(ii) the Respondent has registered the domain names in order to prevent the owner of the trademarks or service marks from reflecting the marks in a corresponding domain names, provided that the Respondent has engaged in a pattern of such conduct; or

(iii) the Respondent has registered the domain names primarily for the purpose of disrupting the business of a competitor; or

(iv) by using the domain names, the Respondent has intentionally attempted to attract, for commercial gain, Internet users to the Respondent’s web site or other on-line location, by creating a likelihood of confusion with the Complainants’ marks as to the source, sponsorship, affiliation, or endorsement of your web site or location or of a product or service on the web site or location.

It should be noted that the circumstances of bad faith are not limited to the above.

a. Registered in bad faith

The Complainants trademarks are incorporated in the disputed domain names in their entirety with the adjunction of the geographical terms “macao” and “macau”. Said terms evoke precisely the Grand Hyatt Macau hotel.

Besides, the Complainants’ trademarks are well known. Accordingly, the Panel believes that the Respondent knew or should have known of the existence of the Complainant’s trademarks at the time of the registration of the disputed domain names. (See Credit Industriel et Commercial S.A v. Maison Tropicale SA WIPO Case No. D2007-0955 and Volvo Trademark Holding AB v. Unasi, Inc. WIPO Case No. D2005-0556).

In the Panel’s opinion, it is likely that the fame of the trademarks HYATT and GRAND HYATT was the reason that decided the Respondent to register the domain names. Had said marks been unknown, it would have been far less appealing.

Last, but not least, the Panel notices that the Complainants declared in their Complaint that the Respondent has no legitimate relationship with the Complainants, via, notably, an authorized reseller agreement.

These findings lead the Panel to conclude that the domain names in dispute have been registered in bad faith by the Respondent.

In order to meet the requirement of paragraph 4(b) of the Policy, it is not sufficient to prove that the domain names are registered in bad faith, it is also necessary to prove that the domain names are being used in bad faith.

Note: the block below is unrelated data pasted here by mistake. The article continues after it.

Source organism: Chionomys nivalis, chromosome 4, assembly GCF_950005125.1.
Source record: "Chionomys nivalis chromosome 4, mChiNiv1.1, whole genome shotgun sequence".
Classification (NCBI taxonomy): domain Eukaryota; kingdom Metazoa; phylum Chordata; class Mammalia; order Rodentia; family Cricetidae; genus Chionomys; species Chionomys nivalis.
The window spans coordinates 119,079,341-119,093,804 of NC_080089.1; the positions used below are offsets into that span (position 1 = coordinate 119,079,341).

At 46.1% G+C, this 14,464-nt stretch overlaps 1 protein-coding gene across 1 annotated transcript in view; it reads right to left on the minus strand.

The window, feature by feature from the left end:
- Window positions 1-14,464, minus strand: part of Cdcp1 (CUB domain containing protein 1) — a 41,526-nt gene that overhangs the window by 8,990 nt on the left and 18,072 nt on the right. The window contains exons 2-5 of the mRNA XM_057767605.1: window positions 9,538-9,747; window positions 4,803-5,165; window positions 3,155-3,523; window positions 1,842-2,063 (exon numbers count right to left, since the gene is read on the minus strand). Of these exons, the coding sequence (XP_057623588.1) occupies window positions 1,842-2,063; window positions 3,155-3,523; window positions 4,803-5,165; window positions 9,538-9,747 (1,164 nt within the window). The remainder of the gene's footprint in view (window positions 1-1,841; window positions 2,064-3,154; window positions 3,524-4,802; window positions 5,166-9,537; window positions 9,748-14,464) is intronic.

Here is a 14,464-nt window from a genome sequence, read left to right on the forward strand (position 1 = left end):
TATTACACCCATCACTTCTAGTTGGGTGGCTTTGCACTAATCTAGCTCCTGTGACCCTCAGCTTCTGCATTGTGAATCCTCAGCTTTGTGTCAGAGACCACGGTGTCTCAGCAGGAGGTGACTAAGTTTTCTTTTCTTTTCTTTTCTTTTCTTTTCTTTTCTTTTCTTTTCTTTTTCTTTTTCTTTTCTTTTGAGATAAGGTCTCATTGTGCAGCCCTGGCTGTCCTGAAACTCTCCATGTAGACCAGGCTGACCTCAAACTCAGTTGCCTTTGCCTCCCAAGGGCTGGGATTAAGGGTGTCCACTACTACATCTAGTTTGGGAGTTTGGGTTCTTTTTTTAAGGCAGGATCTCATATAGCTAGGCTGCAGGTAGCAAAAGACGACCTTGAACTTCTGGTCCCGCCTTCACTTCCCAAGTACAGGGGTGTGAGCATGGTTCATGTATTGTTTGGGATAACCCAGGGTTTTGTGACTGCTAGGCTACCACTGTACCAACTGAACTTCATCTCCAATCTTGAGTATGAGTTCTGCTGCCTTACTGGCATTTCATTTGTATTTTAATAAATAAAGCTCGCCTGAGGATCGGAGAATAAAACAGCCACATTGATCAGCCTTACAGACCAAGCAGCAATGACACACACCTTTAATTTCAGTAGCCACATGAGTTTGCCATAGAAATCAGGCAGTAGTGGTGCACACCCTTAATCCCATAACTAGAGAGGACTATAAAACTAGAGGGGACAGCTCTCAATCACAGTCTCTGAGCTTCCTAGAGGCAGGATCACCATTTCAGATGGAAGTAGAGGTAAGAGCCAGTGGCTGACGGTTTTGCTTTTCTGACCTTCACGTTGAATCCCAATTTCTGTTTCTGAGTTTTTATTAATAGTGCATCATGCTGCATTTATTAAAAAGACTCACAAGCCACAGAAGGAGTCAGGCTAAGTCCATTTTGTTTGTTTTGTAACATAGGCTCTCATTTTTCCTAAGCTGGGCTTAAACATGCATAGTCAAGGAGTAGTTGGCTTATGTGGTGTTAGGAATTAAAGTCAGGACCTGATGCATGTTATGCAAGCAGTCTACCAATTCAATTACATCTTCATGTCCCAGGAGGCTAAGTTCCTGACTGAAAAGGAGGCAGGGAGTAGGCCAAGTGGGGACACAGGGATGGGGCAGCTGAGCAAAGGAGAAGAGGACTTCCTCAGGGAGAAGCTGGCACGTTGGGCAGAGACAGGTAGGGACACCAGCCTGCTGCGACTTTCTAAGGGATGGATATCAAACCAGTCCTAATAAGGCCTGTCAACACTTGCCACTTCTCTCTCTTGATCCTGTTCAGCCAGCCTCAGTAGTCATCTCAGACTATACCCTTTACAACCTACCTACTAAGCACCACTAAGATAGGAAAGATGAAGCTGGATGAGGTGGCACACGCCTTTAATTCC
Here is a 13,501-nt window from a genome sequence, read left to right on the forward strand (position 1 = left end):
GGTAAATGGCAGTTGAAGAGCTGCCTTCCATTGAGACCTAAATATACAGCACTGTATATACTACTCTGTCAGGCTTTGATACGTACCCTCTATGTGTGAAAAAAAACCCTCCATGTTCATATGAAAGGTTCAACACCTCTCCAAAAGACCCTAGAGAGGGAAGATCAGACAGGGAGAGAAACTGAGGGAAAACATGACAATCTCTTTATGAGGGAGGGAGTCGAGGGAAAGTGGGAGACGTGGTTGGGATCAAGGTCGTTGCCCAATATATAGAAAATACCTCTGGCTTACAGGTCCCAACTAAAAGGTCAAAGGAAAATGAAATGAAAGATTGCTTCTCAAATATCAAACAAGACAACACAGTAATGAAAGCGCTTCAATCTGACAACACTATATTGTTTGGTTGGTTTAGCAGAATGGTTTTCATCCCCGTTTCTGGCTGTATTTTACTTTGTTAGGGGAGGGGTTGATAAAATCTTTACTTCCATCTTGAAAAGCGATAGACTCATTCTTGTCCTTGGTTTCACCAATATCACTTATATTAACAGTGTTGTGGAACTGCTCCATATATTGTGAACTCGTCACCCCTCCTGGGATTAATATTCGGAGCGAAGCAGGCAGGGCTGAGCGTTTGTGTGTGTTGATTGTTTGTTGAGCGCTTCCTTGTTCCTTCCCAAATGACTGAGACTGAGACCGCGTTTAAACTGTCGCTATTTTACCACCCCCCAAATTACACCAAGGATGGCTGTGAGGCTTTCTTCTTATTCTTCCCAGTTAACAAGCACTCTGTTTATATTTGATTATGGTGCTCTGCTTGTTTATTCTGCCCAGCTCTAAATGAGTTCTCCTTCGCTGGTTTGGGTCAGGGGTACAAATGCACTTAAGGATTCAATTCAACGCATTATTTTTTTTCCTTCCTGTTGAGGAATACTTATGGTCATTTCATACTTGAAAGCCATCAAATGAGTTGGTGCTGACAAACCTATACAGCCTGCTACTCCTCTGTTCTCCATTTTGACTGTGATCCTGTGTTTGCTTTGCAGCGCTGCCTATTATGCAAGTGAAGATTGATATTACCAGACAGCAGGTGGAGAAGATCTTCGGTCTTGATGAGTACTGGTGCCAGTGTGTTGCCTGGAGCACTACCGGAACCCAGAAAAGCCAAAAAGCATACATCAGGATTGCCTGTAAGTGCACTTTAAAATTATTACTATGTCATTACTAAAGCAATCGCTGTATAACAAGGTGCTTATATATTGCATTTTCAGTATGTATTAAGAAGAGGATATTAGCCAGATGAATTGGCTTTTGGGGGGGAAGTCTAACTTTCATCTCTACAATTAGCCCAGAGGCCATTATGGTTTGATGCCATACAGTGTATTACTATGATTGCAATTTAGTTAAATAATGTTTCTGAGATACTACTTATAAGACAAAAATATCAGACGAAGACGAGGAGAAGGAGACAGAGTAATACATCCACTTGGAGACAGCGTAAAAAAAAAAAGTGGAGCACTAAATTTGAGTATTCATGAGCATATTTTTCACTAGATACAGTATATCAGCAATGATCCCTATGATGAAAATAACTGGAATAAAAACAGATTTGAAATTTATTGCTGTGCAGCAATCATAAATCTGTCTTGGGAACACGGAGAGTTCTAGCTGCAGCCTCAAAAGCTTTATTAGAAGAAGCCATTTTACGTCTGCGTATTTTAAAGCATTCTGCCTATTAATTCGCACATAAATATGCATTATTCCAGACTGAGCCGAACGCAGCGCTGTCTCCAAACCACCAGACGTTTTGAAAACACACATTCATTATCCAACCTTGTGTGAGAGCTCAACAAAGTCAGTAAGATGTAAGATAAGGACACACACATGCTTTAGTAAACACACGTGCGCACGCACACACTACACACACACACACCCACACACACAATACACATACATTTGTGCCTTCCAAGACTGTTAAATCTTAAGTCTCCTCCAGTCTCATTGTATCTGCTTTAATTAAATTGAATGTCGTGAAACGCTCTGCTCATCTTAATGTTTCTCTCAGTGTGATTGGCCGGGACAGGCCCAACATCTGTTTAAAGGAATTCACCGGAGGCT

b. Used in bad faith

The Respondent is using the domain names in an apparent effort to try attracting internet users to its websites where products allegedly from Complainants and some of its competitors are for sale. The presence of the GRAND HYATT logo on some pages of the disputed websites seems to this Panel an obvious trick to lead internet users into believing that the Respondent is the Complainants or that it was linked to them, via sponsorship or endorsement for instance.

Including the trademark HYATT and GRAND HYATT in its domain names was one of the best ways to lure internet users to its website. Even if some, but not all, internet users could realize once on the websites that the latter was not an official the Complainants’ website, this does not decrease the harm made to the trademarks and the likelihood of confusion.

As a conclusion, the use of the domain names is an undisguised attempt to trade off the fame of the trademarks HYATT and GRAND HYATT by creating a likelihood of confusion in the mind of internet users. This certainly falls within the previously cited category of bad faith use set out in paragraph 4(b)(iv) of the Policy (See, Tiffany (NJ) Inc., Tiffany and Company v. Herbert Diaz, WIPO Case No. D2008-1635).

7. Decision

For the foregoing reasons, in accordance with paragraphs 4(i) of the Policy and 15 of the Rules, the Panel orders that the domain names <grandhyattmacao.com> and <hyattmacau.com> be transferred to the Complainants.

Nathalie Dreyfus
Sole Panelist
Dated: October 26, 2012